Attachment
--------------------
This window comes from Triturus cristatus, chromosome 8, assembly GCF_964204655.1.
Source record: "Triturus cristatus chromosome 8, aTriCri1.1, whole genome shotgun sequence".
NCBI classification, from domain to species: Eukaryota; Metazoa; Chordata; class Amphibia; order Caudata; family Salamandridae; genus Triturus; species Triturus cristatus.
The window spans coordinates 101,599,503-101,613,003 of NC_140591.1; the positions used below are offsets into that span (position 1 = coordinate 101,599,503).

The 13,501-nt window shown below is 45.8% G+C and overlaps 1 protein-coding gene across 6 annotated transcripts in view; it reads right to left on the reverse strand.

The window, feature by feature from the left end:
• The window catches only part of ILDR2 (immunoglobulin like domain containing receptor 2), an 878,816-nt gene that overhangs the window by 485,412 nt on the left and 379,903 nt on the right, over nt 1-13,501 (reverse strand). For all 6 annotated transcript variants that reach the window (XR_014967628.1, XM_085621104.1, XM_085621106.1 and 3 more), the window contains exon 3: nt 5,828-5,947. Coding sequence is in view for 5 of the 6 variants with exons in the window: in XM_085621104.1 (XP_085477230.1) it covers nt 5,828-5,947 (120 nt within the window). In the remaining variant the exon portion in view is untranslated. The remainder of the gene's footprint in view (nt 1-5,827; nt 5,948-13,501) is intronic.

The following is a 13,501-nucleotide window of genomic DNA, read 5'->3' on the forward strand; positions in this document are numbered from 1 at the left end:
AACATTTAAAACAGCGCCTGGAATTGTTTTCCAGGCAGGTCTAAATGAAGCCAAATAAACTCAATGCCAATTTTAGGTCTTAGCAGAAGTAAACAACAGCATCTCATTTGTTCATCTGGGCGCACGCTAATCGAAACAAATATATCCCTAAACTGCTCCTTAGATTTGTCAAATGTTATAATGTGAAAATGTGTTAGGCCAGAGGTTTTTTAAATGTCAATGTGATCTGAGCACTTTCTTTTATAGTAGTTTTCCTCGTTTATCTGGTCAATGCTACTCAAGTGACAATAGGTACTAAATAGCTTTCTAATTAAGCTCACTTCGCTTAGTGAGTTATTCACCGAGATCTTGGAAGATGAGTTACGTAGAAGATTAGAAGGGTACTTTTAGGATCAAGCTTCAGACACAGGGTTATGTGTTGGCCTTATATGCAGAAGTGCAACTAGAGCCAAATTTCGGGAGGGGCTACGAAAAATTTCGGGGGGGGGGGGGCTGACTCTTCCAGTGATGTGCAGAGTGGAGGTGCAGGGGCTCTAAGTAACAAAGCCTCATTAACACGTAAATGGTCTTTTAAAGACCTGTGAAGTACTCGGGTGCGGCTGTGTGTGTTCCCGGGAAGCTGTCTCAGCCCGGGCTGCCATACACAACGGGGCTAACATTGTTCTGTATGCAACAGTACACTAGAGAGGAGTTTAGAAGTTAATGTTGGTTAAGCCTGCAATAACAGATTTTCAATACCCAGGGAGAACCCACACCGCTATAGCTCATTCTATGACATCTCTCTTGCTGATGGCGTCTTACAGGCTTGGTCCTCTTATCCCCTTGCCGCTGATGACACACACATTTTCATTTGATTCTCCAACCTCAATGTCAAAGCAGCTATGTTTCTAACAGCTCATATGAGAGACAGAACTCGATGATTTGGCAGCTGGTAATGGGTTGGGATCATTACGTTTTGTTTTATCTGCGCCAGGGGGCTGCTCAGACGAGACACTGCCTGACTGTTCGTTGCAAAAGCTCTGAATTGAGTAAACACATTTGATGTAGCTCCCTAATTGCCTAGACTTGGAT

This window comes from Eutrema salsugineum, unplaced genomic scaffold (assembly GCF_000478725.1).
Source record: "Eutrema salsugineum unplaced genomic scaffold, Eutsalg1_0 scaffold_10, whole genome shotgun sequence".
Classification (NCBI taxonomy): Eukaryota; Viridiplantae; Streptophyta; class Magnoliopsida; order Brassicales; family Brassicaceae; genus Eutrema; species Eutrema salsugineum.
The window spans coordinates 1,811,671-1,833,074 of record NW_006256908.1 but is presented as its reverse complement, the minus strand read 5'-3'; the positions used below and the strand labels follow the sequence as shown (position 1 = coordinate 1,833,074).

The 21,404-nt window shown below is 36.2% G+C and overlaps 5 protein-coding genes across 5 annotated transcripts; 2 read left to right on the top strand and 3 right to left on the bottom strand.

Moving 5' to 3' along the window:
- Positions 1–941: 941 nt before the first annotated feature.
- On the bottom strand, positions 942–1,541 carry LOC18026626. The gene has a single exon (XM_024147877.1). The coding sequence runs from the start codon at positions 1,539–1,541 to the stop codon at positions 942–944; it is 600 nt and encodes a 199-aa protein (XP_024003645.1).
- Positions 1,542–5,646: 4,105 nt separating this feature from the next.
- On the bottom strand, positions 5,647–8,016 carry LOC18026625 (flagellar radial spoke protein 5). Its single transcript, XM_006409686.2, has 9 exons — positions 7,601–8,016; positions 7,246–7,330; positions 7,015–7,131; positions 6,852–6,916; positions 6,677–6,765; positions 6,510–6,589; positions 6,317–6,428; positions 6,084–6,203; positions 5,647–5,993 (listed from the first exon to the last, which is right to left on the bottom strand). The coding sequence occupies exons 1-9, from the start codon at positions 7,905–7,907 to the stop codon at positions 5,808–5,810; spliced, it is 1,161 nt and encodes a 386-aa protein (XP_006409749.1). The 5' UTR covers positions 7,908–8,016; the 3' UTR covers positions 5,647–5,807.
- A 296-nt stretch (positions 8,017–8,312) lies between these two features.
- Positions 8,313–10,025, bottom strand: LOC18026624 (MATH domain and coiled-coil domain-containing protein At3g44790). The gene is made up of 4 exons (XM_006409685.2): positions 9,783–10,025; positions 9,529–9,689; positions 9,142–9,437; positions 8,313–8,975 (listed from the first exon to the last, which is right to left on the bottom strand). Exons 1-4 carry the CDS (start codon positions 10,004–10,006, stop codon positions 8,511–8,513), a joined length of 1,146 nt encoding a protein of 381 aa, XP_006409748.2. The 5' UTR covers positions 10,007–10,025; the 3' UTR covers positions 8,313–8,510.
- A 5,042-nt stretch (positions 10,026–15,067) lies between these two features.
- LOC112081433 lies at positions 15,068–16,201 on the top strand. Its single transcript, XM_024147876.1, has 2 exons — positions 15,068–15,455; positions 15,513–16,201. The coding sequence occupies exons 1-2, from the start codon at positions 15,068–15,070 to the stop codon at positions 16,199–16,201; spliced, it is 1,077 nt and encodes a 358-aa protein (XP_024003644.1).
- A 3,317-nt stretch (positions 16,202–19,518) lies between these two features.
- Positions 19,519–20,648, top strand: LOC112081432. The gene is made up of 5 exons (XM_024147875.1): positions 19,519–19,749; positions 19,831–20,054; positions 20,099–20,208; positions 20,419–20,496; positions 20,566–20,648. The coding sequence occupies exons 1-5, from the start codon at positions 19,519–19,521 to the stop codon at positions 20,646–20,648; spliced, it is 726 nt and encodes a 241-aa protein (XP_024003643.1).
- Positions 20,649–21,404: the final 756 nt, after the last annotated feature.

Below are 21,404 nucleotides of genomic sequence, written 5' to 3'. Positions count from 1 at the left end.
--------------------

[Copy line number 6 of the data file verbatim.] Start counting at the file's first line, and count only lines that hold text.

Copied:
The window, feature by feature from the left end: